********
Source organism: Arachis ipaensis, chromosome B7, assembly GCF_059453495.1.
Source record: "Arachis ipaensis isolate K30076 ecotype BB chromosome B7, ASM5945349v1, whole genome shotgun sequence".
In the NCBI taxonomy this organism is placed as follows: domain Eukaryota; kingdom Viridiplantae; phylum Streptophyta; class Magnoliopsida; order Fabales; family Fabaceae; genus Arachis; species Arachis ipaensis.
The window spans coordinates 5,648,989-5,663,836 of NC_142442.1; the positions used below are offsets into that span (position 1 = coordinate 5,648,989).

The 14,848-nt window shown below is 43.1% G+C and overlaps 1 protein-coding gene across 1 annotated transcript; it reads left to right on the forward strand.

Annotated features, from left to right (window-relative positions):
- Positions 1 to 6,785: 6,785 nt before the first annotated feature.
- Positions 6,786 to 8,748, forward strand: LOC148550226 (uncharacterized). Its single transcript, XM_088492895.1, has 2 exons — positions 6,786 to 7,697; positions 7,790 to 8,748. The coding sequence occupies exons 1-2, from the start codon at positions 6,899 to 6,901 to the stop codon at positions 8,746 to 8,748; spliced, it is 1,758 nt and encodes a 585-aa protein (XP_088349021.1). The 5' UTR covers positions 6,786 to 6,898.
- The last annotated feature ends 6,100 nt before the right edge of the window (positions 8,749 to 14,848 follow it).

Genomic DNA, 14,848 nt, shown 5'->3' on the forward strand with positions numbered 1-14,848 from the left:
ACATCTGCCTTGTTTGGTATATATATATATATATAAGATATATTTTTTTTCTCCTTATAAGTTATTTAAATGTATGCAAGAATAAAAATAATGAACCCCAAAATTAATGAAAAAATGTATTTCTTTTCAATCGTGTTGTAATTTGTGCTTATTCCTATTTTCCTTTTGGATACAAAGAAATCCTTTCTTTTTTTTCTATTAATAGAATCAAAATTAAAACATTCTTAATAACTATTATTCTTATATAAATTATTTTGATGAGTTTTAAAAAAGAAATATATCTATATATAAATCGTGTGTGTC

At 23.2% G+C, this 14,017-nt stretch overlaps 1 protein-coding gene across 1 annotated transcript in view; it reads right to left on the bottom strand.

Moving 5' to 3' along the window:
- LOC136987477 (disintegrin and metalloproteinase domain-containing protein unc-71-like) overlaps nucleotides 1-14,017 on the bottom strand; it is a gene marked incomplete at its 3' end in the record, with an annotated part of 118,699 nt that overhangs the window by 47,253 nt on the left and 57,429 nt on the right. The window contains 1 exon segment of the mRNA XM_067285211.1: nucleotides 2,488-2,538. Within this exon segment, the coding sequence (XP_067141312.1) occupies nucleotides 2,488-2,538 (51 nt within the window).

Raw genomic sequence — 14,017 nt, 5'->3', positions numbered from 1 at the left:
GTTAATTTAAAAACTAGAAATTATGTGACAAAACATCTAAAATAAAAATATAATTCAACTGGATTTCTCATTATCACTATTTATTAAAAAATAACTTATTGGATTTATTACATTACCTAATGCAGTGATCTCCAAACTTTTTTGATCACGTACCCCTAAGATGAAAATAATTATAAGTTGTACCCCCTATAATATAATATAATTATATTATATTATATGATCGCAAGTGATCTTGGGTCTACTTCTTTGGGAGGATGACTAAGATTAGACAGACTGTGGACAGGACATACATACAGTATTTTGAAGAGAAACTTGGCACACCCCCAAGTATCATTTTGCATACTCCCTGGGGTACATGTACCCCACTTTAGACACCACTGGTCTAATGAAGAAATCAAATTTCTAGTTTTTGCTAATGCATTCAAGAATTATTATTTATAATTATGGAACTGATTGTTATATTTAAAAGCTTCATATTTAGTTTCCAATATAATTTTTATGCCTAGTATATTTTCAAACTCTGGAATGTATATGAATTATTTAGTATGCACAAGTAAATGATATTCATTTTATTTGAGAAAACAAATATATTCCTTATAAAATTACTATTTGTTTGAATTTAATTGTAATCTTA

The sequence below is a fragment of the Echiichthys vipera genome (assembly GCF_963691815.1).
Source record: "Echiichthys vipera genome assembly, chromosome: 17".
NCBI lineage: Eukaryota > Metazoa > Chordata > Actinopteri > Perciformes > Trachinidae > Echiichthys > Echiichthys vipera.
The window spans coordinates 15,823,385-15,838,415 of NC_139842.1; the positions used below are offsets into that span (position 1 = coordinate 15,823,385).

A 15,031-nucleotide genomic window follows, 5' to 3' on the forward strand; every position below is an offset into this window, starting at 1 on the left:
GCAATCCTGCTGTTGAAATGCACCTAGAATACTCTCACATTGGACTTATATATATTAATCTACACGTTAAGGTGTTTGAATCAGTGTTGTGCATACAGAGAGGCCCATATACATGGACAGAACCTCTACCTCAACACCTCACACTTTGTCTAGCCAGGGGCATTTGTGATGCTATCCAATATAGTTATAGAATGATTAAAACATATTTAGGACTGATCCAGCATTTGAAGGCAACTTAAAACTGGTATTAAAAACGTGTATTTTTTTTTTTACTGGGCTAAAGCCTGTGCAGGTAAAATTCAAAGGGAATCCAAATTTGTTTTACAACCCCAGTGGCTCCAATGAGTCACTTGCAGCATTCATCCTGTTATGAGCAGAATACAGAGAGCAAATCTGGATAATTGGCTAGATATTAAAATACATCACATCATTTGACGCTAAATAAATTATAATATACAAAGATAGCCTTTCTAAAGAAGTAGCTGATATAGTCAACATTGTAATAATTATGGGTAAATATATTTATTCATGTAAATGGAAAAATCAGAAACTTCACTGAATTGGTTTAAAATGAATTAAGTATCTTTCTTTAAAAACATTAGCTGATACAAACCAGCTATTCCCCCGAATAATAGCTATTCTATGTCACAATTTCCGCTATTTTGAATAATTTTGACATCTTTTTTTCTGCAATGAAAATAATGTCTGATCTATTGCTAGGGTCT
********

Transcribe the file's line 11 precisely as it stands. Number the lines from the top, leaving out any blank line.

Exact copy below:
ACATCTGCCTTGTTTGGTATATATATATATATATAAGATATATTTTTTTTCTCCTTATAAGTTATTTAAATGTATGCAAGAATAAAAATAATGAACCCCAAAATTAATGAAAAAATGTATTTCTTTTCAATCGTGTTGTAATTTGTGCTTATTCCTATTTTCCTTTTGGATACAAAGAAATCCTTTCTTTTTTTTCTATTAATAGAATCAAAATTAAAACATTCTTAATAACTATTATTCTTATATAAATTATTTTGATGAGTTTTAAAAAAGAAATATATCTATATATAAATCGTGTGTGTC